Each herb possesses many actions, and limiting them to a set remedy not only greatly reduces their usability, but also lessens your insight that working in combination with other herbs gives you a huge capability of use.

Where in fact, a handful of herbs can treat many different kind issues all by how you combine their different actions!

In herbalism, the more precise you can be about targeting the bodily functions you need to assist, the more effectively the herbs will work. By the way, I said “targeting the bodily functions you need to assist” very deliberately. Herbs work with the body, not “on” it like drugs do. There are very few herbs that even have that capability, but if you do use them that way, you are not using herbs to their best potential.

Herbs help bring bodily deficiencies back into balance to keep the whole system functioning together for optimal health of poultry.

Step 1: Do Your Homework

What if I said you could grow everything you need to treat your poultry’s health issues, and you probably would never have to buy another product?

It’s true!

It is encouraging for me to see so many embracing natural care, yet I see on forums there is a great deal of buying of products. But I think there is much more room for people to “grow and make their own.” You not only can grow your own herbs, but better yet there are those plants growing wild commonly known as weeds!

First, it helps if you shift your thinking from “weeds” to “native herbs”. You may not think that you have a large selection to choose from, yet if you start walking around and really start looking closely and occasionally with a plant ID book in hand, I think you will be surprised what you will find.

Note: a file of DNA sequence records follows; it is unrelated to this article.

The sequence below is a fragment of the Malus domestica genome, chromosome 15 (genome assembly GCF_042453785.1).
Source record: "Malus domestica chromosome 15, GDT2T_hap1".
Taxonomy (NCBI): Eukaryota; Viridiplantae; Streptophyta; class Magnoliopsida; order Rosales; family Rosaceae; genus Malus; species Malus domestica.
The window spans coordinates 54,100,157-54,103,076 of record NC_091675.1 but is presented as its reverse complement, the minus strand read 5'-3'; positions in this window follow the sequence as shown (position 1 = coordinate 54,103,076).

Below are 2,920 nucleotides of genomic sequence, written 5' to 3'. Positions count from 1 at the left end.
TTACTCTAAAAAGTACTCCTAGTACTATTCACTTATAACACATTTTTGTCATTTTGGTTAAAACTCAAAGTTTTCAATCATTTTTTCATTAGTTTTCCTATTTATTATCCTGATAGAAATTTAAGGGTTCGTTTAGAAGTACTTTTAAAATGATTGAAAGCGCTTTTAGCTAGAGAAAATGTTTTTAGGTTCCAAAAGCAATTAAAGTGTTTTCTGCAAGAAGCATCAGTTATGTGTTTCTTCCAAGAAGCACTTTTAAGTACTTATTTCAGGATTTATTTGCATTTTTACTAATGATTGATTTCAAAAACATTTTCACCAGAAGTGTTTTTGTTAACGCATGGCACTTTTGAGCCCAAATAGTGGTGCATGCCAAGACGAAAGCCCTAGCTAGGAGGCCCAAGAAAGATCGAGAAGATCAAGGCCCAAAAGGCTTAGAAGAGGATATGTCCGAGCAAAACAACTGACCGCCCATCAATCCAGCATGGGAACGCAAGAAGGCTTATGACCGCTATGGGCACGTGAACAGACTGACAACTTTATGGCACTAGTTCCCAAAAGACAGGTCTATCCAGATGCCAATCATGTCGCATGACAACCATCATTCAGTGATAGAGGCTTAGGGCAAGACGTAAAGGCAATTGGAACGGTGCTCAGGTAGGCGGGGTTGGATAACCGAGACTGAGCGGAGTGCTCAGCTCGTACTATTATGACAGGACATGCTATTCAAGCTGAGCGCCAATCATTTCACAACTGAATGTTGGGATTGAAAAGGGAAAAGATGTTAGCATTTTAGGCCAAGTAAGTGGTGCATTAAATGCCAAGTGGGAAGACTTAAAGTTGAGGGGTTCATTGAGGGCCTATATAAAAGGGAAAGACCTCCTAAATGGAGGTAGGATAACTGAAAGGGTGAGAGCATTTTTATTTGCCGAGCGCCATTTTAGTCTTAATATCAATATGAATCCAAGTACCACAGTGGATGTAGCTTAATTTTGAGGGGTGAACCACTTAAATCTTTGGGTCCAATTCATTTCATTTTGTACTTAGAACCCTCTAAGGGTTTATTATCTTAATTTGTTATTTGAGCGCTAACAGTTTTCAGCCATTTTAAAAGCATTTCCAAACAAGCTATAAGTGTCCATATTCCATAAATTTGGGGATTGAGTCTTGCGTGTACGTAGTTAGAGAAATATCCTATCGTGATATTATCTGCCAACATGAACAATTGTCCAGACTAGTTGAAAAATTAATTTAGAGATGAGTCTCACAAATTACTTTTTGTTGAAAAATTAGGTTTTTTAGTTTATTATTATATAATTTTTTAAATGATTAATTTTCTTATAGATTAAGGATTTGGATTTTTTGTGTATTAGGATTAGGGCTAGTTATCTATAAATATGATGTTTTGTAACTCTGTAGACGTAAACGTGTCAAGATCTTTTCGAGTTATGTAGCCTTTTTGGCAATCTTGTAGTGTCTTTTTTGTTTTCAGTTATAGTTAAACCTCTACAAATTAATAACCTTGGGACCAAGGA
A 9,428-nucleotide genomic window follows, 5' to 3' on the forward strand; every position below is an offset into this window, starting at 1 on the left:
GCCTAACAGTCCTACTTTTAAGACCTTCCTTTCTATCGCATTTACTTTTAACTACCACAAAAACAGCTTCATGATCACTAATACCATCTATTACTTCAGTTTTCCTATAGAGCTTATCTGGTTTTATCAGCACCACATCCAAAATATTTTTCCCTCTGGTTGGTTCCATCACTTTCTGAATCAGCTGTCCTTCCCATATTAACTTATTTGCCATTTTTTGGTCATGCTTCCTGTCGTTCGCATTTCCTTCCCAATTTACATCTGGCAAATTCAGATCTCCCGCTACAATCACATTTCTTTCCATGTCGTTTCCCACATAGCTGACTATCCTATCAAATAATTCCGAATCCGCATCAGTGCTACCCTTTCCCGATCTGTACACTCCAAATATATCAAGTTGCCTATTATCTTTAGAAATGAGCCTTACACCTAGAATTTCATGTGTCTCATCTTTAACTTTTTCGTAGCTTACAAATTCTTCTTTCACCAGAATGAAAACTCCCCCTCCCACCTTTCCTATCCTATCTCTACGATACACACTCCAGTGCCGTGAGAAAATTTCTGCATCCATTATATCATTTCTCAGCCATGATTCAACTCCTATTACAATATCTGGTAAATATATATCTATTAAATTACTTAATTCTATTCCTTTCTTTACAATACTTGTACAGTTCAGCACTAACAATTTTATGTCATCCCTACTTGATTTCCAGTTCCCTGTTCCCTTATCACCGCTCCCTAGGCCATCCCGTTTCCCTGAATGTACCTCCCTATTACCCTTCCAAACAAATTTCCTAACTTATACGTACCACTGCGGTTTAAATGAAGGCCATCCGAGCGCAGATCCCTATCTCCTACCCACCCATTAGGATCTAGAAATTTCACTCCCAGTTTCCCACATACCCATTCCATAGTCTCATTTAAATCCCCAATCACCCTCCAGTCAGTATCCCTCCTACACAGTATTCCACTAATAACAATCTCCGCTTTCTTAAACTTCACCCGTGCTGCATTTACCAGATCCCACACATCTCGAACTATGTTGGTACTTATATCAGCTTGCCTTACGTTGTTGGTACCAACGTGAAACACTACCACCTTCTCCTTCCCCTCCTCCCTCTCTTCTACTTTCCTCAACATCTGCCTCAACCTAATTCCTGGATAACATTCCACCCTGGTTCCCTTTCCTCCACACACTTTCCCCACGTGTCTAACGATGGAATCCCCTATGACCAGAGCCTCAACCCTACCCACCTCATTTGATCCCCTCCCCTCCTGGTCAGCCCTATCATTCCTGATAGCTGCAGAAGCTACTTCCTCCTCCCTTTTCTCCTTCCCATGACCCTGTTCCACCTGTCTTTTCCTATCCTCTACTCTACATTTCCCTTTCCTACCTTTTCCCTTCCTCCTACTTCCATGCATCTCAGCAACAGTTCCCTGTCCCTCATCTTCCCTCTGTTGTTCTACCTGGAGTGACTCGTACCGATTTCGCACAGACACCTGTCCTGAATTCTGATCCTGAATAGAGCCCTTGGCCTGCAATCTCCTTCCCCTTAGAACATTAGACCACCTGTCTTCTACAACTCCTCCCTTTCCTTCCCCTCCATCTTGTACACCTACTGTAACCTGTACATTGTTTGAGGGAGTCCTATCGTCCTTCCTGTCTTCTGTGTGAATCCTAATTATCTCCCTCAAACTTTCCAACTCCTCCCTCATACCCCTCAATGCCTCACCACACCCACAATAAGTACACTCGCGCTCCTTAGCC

Native herbs will find their way to live in most any environment if given the chance.

With that in mind you can conduct a nice little experiment by digging up a 6 or 10 square foot patch that will get a reasonable amount of sunlight each day. The only other rule is to place it where it will not be quickly overrun by grass or other invasives. You may need to give it a little water until it gets established. I can look at any 3- to 4-foot square patch in just about any place on my property and find at least three native herbs growing together.

So what native herbs can you expect to find?

Dandelion, Plantain, Self-heal, Creeping Charley, St. John’s Wort, Wood Sorrel, Clover, Couch Grass (believe it or not!), Mullein, Lambs Quarters, Yarrow, Yellow and Curly Dock, Huckleberries, Queen Anne’s Lace, Purslane, Bee Balm, Cleavers, Chickweed, Chicory, New England Aster, Joe Pye and Goldenrod are a small sampling of native herbs that I have found on my own property. I laugh at this list now because when I built my house and farm on 6 acres, I remember the disappointment I felt after moving in and looking around. I was unable to find much of anything.